Balance Transfer Promotions

Reward Credit Cards Find Information On Hidden dangers you Need to Know About

If you already own a rewards credit card then you know how exciting it can be, especially if the rewards you are getting are really valuable. Every year thousands of people apply for different types of rewards credit cards, so they can get more back from what they spend.

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As thrilling as it is to be rewarded for spending money on your credit card there are a few hidden dangers you need to know about.

Yup, and if you don’t pay attention to the fine print of your reward credit card details it can lead you down the path of getting into some financial trouble.

So, you’re probably wondering about what kind of risks there are and even better, how to avoid them?
Or even better yet, what is the best way to use your card that will benefit you the most?
Here is a list of some of the hidden dangers associated with types of cards and what you can do to protect yourself:

Leaving the Balance Unpaid.

It is common knowledge that reward type credit cards are notorious for having much higher interest rates than typical non-reward cards. This means, that if you carry a balance on your account you will be liable to pay all of the additional interest rate in full.

These APR’s can range anywhere from 17% to 20% depending on the credit card company rate policies. What generally happens is the more rewards that you are able to get means the higher the interest rate you’ll have to pay.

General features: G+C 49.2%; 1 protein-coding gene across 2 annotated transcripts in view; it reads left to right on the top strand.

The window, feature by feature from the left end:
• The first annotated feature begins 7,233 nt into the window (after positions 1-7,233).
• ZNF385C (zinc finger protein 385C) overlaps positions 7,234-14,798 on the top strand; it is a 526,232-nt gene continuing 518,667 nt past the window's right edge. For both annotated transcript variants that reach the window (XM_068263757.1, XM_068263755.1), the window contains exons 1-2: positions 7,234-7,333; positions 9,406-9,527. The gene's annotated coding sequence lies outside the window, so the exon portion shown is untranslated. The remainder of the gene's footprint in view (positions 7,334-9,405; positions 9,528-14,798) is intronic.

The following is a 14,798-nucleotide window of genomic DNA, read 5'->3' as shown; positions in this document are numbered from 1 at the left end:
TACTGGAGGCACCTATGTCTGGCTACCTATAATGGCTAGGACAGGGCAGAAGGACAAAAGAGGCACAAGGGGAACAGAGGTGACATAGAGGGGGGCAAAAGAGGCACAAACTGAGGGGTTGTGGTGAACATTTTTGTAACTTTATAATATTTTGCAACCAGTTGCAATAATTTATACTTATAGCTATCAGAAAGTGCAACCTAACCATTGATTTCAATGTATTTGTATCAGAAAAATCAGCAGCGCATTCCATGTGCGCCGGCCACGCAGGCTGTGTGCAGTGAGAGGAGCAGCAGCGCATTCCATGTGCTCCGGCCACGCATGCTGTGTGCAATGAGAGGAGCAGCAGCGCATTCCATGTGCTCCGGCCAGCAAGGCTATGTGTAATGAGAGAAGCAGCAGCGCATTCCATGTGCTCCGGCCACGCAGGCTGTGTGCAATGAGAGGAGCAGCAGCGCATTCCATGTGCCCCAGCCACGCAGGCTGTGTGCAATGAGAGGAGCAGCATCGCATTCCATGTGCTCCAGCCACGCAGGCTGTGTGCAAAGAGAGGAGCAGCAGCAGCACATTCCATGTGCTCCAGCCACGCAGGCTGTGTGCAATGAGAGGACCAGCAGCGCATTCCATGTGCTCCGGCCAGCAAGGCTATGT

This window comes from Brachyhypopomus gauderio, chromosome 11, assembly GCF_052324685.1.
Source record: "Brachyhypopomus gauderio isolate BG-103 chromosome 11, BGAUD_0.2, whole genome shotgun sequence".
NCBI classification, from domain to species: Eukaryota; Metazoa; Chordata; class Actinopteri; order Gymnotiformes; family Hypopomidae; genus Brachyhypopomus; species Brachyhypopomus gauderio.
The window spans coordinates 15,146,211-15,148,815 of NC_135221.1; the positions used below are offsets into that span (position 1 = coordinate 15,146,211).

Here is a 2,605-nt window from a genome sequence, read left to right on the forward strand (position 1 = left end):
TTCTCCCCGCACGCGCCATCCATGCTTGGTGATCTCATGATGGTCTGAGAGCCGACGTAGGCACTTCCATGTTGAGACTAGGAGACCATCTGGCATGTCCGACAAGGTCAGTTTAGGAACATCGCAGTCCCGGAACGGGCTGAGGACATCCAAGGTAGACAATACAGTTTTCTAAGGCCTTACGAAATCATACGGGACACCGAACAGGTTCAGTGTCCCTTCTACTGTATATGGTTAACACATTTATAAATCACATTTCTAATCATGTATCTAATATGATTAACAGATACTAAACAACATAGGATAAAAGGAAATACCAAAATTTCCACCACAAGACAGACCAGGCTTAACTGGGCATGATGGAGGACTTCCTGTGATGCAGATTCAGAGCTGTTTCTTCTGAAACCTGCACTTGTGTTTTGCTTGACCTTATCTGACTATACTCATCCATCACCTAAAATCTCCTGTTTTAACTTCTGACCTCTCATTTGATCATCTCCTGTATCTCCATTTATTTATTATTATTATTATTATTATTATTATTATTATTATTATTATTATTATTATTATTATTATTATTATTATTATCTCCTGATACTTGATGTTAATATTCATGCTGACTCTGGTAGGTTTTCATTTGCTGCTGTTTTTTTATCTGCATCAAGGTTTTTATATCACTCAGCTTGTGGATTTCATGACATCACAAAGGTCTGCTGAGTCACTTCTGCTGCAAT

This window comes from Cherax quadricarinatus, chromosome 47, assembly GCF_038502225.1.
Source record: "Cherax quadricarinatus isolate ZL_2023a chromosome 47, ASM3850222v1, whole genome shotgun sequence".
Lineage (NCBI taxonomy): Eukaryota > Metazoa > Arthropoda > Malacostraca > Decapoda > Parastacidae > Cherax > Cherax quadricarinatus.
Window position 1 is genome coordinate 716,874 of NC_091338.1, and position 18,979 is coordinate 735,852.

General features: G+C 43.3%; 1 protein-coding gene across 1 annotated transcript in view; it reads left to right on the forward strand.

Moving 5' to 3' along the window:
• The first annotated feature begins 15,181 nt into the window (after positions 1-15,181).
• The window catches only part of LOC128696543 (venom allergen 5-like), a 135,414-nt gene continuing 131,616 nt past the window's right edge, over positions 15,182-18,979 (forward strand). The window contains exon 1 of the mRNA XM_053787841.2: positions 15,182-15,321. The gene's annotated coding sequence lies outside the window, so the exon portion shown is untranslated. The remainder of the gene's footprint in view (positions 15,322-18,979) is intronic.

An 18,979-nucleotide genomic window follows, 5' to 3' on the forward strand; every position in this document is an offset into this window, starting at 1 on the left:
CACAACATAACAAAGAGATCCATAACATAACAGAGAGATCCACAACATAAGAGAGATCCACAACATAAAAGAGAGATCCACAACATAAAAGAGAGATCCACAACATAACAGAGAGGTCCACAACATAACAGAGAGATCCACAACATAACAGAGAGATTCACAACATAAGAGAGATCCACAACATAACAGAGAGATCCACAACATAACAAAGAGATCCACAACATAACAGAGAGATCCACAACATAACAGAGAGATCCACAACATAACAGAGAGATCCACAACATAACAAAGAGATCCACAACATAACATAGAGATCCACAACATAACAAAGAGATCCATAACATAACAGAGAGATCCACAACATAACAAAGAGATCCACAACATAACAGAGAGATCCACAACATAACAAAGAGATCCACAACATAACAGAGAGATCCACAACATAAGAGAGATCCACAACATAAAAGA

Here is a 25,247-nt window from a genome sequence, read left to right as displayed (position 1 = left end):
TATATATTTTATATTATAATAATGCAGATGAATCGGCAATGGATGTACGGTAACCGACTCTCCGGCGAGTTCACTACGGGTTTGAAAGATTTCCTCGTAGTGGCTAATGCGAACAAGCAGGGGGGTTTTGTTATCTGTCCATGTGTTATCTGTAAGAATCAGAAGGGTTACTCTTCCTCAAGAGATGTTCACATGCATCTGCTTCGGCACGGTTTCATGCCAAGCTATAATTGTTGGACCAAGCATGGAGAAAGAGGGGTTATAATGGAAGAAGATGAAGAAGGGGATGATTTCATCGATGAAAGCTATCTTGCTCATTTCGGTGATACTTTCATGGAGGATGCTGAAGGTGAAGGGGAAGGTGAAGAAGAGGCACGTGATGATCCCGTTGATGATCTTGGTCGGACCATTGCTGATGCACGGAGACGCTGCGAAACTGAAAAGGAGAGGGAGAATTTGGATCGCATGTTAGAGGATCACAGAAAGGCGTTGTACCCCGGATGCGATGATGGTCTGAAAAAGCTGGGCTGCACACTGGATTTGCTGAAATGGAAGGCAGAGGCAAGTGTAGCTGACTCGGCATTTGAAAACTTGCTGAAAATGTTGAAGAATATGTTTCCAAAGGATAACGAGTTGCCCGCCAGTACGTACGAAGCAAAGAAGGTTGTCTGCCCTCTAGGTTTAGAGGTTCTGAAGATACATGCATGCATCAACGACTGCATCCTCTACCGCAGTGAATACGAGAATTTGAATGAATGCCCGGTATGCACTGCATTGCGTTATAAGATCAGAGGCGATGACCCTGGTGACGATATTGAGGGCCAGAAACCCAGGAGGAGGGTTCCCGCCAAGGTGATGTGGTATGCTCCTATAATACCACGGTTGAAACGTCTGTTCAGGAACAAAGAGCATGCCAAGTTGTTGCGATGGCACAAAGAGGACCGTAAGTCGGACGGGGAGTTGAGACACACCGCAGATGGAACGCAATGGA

So if you are usually carrying a balance, these extra charges you’ll be paying in fees and interest will offset the value that you’re getting from your rewards credit card.

The bottom line here is simple, if you are going to use a rewards card, don’t carry a balance on it or the perks and benefits won’t be worth it.

Letting yourself become penalized.

The credit card companies are always more exacting when it comes to penalizing you. For example, the over the limit and late fees will generally be much higher than non-reward cards. To make things worse, you run the risk of losing the ability to redeem your rewards if you are usually late making your payments.
You have got to spend more to get rewarded. There are many reward card holders that get a little excited and have the tendency to binge spend, so they can earn more rewards.

This is a bad habit and will set you back quite a few dollars. And when you try and earn more points by buying things that cost more and that you really don’t need in the first place, you’ll find yourself swamped with a bunch of bad credit that you defiantly don’t want or need.

Not reading the fine print.

There are many people that make the mistake of applying for a rewards card and don’t read the fine print. This is a bad idea because you run the risk of ending up with a high interest rate on your card and losing money in the long run. Make sure you take the extra time to read all of the terms and conditions before you go to town with your new card.

Top 5 Tips to Get the Best Deals on Balance Transfer Offers